Archive for the ‘Tabletkiosk’ Category

Report and Photos from TabletKiosk Road Show

Friday, October 20th, 2006

On Thursday, October 19th, TabletKiosk hosted the first of their series of Road Show events. This event was held at the Hyatt Regency Hotel of Orange County, CA, just a few blocks away from the Disneyland Resort and the Anaheim Convention Center. While it took quite a long time (over 2 hours) for me to drive there from the San Fernando Valley on a Thursday afternoon, it was an enjoyable event. As an added bonus, I ended up waiting out traffic after leaving the event by going for a nice dinner at one of my favorite restaurants, Catal at Downtown Disney.

The event was primarily an informal opportunity to get some hands-on exposure to TabletKiosk’s UMPCs and Tablet PCs and accessories as well as an opportunity to network with staff members from TabletKiosk as well as members of the UMPC/Tablet PC community. I did feel like the event was targeted more at prospective UMPC buyers than at current owners (I actually was doing a bit of “salesmanship” of the concept myself), but it still was a nice opportunity to see most of TabletKiosk’s products in person while also meeting a few other members of the community.

There was no formal program and no major announcements were made, but they did have pretty much all their current systems and accessories on display and they also showed up a few prototypes of new accessories. They also had a drawing where they gave away 10 gift-bags of Intel swag as well as one $300 gift certificate to TabletKiosk.com. Unfortunately, I did not win anything.

The next events will be held on November 9th in Orlando, Florida and November 30th in Houston, Texas (a previously-announced 11/2 event in Ft. Lauderdale, FL has been cancelled). TabletKiosk is also promising to visit quite a few more cities with similar events during 2007.

After the break are some photos from the event. Clicking on any of the photos will take you to a larger, higher-resolution image.

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Thoughts on TabletKiosk i72xx Series

Sunday, August 6th, 2006

TabletKiosk last week announced two new eo UMPCs, the i7209 and i7210. Both models have similar form factors and are re-branded versions of the UMPC marketed in Asia under the Founder brand-name. In some ways, these new models are a step up from the already (and still) available eo v7110, although the older model also still has some key advantages as well.

The key difference between the two TabletKiosk UMPC product lines is the choice of processor and chipset at their core. With the i72xx series, the “i” stands for “Intel” while the “v” in v7110 stands for “Via”. The i7209 is based on the Intel Celeron M while the higher-end i7210 is based on the Intel Pentium M. Both models also use the Intel 915GMS chipset, with integrated DirectX9 3D graphics. Both also have a 1.3 megapixel camera, an SD card slot, and 7.1-channel sound built-in. Finally, these new models also each come with a docking station that provides Ethernet, VGA, S-Video, and additional USB connectors.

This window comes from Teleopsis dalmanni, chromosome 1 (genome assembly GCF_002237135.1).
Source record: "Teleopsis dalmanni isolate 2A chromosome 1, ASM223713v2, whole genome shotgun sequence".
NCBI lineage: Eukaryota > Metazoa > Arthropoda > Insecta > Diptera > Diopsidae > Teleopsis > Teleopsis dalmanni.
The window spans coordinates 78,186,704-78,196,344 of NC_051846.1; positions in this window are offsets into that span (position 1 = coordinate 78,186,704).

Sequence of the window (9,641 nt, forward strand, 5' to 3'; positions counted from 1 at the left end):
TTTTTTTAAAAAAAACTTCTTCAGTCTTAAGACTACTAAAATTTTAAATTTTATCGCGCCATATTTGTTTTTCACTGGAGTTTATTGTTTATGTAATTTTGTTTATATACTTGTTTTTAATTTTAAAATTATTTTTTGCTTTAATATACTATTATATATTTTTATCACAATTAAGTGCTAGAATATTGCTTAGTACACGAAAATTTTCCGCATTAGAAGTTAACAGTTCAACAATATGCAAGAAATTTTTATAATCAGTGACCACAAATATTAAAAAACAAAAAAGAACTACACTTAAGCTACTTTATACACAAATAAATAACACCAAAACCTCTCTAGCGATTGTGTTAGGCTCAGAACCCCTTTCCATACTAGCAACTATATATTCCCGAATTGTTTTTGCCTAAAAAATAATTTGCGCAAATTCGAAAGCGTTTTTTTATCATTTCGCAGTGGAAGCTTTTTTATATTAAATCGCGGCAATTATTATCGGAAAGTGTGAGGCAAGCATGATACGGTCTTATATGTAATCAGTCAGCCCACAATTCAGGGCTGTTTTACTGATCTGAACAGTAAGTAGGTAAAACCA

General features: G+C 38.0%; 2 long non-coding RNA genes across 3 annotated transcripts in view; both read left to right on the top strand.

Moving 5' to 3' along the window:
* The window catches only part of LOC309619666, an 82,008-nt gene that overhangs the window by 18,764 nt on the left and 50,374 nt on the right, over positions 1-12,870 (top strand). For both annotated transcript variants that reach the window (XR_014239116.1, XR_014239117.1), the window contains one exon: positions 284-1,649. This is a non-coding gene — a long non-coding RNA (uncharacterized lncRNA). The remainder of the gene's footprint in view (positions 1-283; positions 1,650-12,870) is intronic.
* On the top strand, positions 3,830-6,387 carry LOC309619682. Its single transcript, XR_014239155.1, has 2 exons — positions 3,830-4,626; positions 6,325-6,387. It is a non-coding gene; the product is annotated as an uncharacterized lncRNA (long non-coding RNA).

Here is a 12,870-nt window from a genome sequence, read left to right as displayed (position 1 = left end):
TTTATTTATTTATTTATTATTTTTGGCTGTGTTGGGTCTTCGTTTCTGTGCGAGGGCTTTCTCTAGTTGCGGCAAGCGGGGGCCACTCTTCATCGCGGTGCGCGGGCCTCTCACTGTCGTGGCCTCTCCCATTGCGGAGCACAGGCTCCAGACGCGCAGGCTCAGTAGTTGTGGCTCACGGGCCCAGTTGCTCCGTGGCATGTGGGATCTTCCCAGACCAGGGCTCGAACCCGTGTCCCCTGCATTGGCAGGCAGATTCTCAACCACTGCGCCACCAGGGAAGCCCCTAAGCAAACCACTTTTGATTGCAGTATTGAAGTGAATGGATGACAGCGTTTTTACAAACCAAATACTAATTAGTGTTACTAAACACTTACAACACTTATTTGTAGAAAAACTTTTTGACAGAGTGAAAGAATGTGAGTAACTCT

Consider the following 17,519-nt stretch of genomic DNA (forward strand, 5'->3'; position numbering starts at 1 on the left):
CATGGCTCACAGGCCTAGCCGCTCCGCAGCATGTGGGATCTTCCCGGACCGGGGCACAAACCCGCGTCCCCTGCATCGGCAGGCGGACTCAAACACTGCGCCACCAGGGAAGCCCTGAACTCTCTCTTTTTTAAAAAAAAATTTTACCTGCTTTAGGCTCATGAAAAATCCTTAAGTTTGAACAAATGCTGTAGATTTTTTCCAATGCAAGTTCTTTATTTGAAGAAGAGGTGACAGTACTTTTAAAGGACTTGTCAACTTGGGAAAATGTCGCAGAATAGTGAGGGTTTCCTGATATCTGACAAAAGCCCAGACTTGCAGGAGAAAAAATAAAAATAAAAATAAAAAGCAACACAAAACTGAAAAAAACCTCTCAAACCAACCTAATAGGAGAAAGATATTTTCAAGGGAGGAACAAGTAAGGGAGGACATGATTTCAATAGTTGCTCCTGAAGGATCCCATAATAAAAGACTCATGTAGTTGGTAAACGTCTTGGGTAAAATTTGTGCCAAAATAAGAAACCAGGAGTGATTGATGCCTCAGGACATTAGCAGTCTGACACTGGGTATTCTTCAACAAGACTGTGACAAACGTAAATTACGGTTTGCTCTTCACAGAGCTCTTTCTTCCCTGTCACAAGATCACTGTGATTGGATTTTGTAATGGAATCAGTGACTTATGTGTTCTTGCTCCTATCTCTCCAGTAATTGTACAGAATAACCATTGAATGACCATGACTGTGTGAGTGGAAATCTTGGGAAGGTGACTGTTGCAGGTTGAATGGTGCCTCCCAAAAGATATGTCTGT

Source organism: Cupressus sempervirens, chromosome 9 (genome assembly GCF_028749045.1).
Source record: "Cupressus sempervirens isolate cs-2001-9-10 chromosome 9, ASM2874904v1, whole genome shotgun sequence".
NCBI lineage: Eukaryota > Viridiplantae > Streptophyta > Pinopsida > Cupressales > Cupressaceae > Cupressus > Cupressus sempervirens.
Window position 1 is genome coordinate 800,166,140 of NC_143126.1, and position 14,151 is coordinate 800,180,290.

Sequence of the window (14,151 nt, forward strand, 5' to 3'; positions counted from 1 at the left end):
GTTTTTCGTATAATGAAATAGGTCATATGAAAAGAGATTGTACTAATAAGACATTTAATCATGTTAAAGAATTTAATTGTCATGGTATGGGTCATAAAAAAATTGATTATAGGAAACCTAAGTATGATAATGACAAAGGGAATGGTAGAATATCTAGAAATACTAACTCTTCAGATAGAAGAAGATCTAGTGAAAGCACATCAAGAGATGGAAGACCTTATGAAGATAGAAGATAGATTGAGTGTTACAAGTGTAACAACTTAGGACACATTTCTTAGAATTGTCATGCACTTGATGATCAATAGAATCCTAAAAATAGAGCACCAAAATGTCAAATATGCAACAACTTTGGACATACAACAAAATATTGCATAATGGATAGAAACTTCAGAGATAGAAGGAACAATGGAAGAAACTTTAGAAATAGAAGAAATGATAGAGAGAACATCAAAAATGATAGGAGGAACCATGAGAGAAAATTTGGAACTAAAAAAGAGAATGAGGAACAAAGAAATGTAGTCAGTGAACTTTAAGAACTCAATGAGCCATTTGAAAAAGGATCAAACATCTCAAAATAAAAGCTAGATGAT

These are all nice enhancements over the previous model. The Intel processors and chipsets should provide a decent performance boost over the Via, particularly with the Pentium M based i7210, likely to be the fastest performing UMPC yet available. Until some hands-on reviews of the units start to be circulated, it won’t really be known whether the battery life is better than what was found with the v7110, but improvement is very likely. The better video and sound capabilities should give these new models an advantage over the v7110 for multimedia features, also competing pretty strongly with what the Samsung Q1 offers in this area (other than its instant-on capabilities).

The main area in which the v7110 continues to have a big advantage is customization of the memory and hard-drive configurations. With the older model, you can select configurations of 256MB, 512MB or 1GB of RAM, while the i7209 is only available with 512MB and the i7210 comes with 1GB. Even more significantly, the v7110 uses 2.5” hard drives, which provide a considerably wider range of choices than the 1.8” drives used in the i72xx series. The i7209 comes with a 30GB drive while the i7210 comes with a 60GB, each running at 4,200RPM. Surprisingly, TabletKiosk doesn’t appear to offer the opportunity to customize the i7209 with more memory or a larger hard-drive, although I would think that such upgrades should be possible.